Shell still taking LNG cargoes from Russia under Novatek contract
LONDON, Feb 2 (Reuters) - Shell is still receiving cargoes of liquefied natural gas (LNG) from Russia under its long-term contract with Novatek, a Shell spokesperson said on Thursday.
The world's largest LNG trader agreed a more than 20-year deal in 2015 for Novatek to supply around 900,000 tonnes per annum from the Yamal LNG plant in Siberia.
The National Gas Company of Trinidad and Tobago Limited (NGC) NGC’s HSSE strategy is reflective and supportive of the organisational vision to become a leader in the global energy business.
Shell said in 2022 it would exit all its Russian operations, including a major LNG plant in the Sakhalin peninsula in the eastern flank of the country after Russia invaded Ukraine.
The energy giant said it would write down as much as $5 billion following its decision to exit Russia.
Other companies that exited their operations in Russia included BP and Norway's Equinor, while France's Total said would continue to ship LNG from Russia as long as there were no European sanctions on the fuel.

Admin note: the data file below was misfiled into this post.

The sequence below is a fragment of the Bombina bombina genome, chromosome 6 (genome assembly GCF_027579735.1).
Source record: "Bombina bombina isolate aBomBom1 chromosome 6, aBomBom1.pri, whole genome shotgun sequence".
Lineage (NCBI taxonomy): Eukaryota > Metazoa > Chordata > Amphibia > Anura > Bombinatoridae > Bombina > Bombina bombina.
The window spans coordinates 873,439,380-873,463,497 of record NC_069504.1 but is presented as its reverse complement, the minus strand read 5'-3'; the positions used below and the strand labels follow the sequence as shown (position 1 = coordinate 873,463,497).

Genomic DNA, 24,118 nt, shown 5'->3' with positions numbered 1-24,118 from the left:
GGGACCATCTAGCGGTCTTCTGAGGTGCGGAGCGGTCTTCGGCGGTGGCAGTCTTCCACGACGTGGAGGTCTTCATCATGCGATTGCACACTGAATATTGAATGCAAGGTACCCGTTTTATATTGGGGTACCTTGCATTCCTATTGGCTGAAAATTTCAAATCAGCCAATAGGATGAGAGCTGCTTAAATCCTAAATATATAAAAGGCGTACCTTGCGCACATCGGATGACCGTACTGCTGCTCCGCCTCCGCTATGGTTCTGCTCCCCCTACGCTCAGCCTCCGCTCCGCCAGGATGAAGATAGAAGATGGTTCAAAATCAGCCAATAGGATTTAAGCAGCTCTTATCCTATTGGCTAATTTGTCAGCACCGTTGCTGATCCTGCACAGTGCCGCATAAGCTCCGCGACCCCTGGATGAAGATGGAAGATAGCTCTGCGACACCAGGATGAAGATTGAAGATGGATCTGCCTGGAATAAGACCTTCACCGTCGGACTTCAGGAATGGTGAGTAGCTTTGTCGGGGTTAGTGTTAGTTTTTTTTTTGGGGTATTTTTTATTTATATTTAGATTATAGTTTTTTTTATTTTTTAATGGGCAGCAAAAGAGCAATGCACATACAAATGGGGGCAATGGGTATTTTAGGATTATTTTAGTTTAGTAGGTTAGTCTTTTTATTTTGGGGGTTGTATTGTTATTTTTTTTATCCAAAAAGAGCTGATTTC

Although Europe has introduced widespread sanctions against Moscow, gas is not covered by them.
Russian gas exports to Europe via pipelines plummeted to a post-Soviet low in 2022, with Europe accusing Russia of restricting supplies and Moscow blaming the impact of sanctions. A major pipeline was also damaged by mysterious blasts.
However, Russia supplied Europe with some 17 million tonnes of LNG in 2022, up about 20% from 2021, Refinitiv Eikon data show.
Novatek, Russia's largest LNG producer, provided most of the supplies, having shipped 20.8 million tonnes from the Yamal LNG project - including to other customers - and 700,000 tonnes from Kriogaz-Vysotsk on the Baltic Sea, according to Refinitiv Eikon.
On Thursday, Shell said it made a record $40 billion profit in 2022, capping a tumultuous year in which a surge in energy prices allowed it to hand shareholders unprecedented returns. (Reporting by Ron Bousso and Marwa Rashad Editing by David Goodman and Mark Potter)